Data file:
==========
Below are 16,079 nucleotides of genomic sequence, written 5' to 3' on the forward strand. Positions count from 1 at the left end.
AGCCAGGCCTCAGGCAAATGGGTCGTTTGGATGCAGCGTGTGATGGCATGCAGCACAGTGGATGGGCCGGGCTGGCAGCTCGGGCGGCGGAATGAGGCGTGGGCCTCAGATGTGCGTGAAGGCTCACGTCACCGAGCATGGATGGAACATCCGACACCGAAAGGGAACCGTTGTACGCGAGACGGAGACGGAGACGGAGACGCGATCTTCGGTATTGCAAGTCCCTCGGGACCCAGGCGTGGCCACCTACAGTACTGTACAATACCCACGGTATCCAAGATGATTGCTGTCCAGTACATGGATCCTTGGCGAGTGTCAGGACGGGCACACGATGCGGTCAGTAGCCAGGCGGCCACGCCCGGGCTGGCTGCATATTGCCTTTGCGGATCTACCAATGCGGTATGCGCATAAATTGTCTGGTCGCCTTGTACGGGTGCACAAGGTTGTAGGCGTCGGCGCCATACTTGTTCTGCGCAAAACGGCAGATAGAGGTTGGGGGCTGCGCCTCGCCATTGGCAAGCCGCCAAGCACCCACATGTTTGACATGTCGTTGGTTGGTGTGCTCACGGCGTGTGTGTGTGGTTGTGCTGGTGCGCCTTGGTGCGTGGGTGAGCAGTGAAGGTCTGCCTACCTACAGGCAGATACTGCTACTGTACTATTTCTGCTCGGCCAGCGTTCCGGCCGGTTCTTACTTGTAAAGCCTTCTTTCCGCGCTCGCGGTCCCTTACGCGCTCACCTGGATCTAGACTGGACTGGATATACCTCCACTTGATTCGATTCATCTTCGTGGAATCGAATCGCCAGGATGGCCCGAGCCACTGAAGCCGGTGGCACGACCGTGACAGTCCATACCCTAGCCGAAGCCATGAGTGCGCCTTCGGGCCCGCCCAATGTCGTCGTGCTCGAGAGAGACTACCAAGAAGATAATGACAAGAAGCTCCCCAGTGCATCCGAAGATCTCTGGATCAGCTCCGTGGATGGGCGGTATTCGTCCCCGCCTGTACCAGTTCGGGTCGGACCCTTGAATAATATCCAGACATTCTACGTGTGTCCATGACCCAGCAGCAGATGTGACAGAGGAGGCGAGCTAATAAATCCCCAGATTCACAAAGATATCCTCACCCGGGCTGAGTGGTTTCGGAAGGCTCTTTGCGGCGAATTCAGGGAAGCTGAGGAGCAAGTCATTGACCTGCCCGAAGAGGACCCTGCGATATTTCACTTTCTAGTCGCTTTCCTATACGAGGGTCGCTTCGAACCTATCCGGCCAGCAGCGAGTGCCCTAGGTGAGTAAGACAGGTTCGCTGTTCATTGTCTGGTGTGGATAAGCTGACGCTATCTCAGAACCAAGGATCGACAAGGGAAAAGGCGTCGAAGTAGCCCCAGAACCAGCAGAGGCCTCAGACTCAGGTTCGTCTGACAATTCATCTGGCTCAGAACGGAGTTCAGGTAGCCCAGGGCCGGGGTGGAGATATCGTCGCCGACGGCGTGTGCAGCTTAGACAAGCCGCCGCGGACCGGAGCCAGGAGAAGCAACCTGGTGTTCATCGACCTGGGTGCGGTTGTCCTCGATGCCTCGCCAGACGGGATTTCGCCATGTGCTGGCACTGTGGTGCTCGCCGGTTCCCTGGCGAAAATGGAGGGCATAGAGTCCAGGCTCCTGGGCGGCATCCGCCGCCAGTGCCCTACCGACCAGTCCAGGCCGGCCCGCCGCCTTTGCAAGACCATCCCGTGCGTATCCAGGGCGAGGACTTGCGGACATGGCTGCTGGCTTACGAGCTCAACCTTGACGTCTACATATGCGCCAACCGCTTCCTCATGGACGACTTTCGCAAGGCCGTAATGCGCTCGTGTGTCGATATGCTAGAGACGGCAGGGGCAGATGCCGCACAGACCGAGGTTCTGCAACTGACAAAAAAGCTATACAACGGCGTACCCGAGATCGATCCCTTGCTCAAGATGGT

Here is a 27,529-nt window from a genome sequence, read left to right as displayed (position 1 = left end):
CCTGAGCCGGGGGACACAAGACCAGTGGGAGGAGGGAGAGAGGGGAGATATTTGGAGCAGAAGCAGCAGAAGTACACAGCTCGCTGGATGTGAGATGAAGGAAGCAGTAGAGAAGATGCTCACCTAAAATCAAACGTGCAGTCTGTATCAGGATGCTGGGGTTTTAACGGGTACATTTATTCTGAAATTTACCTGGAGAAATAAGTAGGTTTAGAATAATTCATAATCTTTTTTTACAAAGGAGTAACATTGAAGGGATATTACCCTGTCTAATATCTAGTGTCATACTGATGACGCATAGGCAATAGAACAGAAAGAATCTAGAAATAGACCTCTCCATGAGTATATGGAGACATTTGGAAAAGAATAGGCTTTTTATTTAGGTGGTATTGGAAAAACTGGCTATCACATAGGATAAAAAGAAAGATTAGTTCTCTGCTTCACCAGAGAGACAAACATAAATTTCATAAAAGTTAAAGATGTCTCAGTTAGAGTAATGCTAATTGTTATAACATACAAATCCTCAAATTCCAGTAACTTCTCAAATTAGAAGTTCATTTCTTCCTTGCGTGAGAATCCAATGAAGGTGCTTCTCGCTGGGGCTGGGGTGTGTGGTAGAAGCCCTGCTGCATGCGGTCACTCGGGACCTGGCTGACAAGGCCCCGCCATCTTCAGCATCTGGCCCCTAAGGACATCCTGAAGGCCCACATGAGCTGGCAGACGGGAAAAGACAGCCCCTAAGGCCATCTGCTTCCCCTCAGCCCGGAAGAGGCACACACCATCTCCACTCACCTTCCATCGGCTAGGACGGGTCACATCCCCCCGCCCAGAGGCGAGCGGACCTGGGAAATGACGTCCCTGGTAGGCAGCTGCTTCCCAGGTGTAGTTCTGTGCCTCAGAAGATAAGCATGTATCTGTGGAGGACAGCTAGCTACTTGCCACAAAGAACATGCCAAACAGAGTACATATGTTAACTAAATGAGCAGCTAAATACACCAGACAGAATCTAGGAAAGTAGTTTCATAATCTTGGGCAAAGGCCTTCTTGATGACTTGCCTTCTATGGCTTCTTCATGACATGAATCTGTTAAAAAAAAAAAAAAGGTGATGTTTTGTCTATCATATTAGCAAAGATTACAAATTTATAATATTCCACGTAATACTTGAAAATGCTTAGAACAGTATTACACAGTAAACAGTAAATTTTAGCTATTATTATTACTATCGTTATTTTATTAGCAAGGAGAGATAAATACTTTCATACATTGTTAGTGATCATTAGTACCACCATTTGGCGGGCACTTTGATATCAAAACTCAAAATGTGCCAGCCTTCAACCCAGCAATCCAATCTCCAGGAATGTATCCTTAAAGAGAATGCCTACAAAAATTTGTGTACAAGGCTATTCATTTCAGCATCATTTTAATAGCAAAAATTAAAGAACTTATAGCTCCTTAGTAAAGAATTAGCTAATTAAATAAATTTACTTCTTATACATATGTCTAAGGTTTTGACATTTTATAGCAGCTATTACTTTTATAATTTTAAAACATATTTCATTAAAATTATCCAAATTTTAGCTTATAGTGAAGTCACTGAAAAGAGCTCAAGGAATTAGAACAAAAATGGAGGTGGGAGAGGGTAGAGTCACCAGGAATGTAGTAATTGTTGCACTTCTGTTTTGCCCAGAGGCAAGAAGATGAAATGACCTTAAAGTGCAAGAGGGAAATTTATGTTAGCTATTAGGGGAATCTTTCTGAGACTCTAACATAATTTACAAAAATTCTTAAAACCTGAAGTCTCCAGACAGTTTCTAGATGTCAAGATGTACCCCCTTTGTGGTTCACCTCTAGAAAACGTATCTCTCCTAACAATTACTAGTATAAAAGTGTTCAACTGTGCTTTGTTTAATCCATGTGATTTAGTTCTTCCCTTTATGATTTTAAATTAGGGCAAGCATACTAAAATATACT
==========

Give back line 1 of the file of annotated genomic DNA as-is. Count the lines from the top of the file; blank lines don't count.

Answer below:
Below are 16,079 nucleotides of genomic sequence, written 5' to 3' on the forward strand. Positions count from 1 at the left end.